I agree. However, the daemon requirements for systemd and launchd are very similar, and it should take little or no work to make daemons work on both systems.

Reply Score: 2

RE[3]: launchd
by vivainio on Fri 30th Apr 2010 22:18 UTC in reply to "RE[2]: launchd"
vivainio Member since:
2008-12-26


I believe it would be wiser to use a working, release-quality codebase than to write something from scratch. If more backwards compatibility is needed, it would be much simpler to add this functionality to launchd - there is nothing in its architecture to prevent this. And to answer his second objection, sure, launchd is not perfect, but it's much, much better than init/cron/inetd/xinetd/whatever.


To modify launchd, they would either have to fork it or co-operate with Apple. It may be that Linux-specific modifications are not something they want in Apple codebase.

Reply Score: 3

RE[4]: launchd
by darknexus on Sat 1st May 2010 06:08 UTC in reply to "RE[3]: launchd"
darknexus Member since:
2008-07-15

Yes, launchd at the moment is heavily dependent on OS X frameworks. Even though it's the core system process, it still makes heavy use of OS X APIs and libraries, and porting it to Linux would be quite the task.

Reply Score: 2

Poedring
by darknexus on Sat 1st May 2010 06:12 UTC
darknexus
Member since:
2008-07-15

Poedring, go away! Seriously, every time we use something that works, Poedring comes out with something else to totally fcuk our systems up for years while he makes users beta test it, all the time encouraging distributors to adopt a system that's not ready for launch and somehow managing to foist it on everyone. Pulseaudio anyone? Sure it works pretty well now, but how many years of user testing did it take to get there? Maybe if there was more concentration on the desktop side of things and less on re-inventing what is already there and while old it does still work perfectly, we'd have OS X-like integration of the frameworks in GNOME and a better experience all around? What's with this NIH, Poedring?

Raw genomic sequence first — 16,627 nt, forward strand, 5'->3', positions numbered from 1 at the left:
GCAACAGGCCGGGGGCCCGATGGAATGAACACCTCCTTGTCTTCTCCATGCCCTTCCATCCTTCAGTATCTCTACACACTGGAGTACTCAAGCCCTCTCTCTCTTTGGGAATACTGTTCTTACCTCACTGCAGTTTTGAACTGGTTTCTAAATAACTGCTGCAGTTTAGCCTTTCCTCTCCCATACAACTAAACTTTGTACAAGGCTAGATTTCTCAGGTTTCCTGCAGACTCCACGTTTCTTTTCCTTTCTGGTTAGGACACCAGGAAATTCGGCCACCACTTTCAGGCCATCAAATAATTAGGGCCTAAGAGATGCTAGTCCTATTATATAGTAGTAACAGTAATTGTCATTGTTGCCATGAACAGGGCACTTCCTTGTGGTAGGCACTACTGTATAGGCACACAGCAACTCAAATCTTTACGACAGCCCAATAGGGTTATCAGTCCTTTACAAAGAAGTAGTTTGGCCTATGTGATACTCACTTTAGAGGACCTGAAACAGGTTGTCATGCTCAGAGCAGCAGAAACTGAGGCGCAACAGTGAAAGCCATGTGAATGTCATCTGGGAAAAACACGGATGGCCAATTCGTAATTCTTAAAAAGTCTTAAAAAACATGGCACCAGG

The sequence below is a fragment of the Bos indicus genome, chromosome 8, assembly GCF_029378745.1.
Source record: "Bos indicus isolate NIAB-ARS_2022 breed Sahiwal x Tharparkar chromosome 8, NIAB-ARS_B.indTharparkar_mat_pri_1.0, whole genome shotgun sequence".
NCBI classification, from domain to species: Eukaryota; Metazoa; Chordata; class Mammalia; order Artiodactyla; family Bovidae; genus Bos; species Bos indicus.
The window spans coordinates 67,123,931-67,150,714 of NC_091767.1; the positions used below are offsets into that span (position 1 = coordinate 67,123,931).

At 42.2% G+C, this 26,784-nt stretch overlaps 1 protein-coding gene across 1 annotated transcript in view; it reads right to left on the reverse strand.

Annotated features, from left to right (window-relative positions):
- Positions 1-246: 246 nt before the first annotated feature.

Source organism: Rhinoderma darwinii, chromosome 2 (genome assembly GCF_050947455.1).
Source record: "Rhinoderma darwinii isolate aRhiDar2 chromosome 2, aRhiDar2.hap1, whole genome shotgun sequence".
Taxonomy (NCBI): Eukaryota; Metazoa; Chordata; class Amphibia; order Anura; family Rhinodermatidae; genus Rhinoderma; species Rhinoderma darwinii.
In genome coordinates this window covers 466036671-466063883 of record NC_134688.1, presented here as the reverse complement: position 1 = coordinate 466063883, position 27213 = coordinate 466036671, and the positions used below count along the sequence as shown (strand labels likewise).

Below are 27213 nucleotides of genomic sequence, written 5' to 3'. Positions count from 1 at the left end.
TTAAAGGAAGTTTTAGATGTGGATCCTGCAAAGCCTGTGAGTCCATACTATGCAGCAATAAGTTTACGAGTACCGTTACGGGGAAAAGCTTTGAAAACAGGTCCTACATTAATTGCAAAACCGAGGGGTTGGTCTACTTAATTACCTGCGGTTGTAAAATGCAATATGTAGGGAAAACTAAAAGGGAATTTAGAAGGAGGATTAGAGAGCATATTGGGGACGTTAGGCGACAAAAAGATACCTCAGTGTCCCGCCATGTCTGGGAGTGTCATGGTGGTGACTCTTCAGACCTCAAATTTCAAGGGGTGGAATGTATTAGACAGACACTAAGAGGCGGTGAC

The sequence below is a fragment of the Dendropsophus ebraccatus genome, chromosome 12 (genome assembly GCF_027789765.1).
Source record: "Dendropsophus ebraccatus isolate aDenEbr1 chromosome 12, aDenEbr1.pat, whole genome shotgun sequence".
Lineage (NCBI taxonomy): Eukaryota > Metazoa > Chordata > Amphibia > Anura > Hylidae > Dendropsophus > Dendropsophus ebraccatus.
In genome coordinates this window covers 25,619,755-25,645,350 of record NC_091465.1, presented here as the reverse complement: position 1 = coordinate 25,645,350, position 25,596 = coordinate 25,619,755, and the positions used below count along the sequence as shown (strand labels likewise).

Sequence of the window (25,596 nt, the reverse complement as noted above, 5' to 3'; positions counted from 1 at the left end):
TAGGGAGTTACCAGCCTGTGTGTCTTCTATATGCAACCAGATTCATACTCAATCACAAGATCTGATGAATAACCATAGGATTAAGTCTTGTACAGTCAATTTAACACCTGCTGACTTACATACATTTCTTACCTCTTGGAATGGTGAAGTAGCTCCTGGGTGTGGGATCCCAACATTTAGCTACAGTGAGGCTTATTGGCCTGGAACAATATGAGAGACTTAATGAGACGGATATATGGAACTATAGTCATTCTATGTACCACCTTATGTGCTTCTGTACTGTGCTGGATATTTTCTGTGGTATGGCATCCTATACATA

Reply Score: 8

RE: Poedring
by vivainio on Sat 1st May 2010 07:26 UTC in reply to "Poedring"
vivainio Member since:
2008-12-26

Poedring, go away!


It's Poettering. I think the problem is that we don't have enough guys like this; too many in Linux community are content with "if it's not broken, don't fix it", which is fine for today but sabotages our glorious tomorrow ;-).

Pulseaudio anyone? Sure it works pretty well now, but how many years of user testing did it take to get there?


Too many. And I'm not sure it's there even now (in the sense that audio doesn't "just work" in KDE).

Maybe if there was more concentration on the desktop side of things and less on re-inventing what is already there and while old it does still work perfectly, we'd have OS X-like integration of the frameworks in GNOME and a better experience all around? What's with this NIH, Poedring?


It's not a zero-sum game; while Lennart and his cronies are messing with lower level of the stack, others can go on developing the Gnome desktop.

Reply Score: 3

RE[2]: Poedring
by darknexus on Sat 1st May 2010 09:26 UTC in reply to "RE: Poedring"
darknexus Member since:
2008-07-15

Pulseaudio anyone? Sure it works pretty well now, but how many years of user testing did it take to get there?


Too many. And I'm not sure it's there even now (in the sense that audio doesn't "just work" in KDE). [/q]

To be fair, that sounds like a KDE problem to me. I can use it just fine with GNOME, XFCE, and LXDE though it took far too long to get to this point considering how gung ho everyone was to rushing it into the mainstream desktop distros.